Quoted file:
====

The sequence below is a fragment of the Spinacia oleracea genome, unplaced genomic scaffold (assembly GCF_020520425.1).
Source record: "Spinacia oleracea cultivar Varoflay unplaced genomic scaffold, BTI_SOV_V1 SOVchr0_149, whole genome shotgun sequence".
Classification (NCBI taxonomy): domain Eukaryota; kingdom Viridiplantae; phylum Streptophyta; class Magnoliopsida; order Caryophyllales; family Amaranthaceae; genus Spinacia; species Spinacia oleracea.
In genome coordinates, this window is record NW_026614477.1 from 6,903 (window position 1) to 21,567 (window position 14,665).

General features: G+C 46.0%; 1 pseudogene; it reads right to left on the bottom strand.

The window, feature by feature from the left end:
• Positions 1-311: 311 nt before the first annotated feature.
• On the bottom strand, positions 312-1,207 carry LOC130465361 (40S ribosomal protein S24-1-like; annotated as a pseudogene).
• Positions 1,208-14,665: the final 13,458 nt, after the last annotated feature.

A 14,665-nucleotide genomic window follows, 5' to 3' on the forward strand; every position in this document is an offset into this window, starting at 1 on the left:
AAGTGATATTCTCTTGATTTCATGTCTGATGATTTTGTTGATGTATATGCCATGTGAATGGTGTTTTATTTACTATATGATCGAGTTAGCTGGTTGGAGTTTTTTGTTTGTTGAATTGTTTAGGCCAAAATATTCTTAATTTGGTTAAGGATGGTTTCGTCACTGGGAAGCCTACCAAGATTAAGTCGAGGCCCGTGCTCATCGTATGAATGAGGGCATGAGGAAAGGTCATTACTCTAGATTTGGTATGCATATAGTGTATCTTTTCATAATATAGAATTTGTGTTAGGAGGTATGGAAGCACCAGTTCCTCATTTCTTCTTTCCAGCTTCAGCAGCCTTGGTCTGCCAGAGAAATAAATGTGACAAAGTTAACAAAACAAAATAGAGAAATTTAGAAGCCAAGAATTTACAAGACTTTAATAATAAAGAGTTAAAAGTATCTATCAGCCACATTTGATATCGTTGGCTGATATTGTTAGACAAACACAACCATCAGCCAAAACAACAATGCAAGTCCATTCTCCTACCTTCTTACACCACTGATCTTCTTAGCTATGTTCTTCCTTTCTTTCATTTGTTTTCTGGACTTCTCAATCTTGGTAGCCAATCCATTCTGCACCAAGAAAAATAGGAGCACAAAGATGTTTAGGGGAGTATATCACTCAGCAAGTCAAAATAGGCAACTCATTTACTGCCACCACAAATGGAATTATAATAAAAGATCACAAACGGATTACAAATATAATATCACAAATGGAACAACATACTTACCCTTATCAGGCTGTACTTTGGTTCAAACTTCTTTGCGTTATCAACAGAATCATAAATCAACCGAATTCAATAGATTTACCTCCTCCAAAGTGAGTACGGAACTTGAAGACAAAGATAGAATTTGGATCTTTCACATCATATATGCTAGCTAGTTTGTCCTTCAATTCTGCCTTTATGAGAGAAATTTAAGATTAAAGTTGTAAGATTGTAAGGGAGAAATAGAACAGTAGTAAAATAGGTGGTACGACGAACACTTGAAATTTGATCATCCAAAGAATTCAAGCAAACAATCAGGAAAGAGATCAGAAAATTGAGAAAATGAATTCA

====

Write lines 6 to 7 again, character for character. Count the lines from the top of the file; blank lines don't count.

The window, feature by feature from the left end:
• Positions 1-311: 311 nt before the first annotated feature.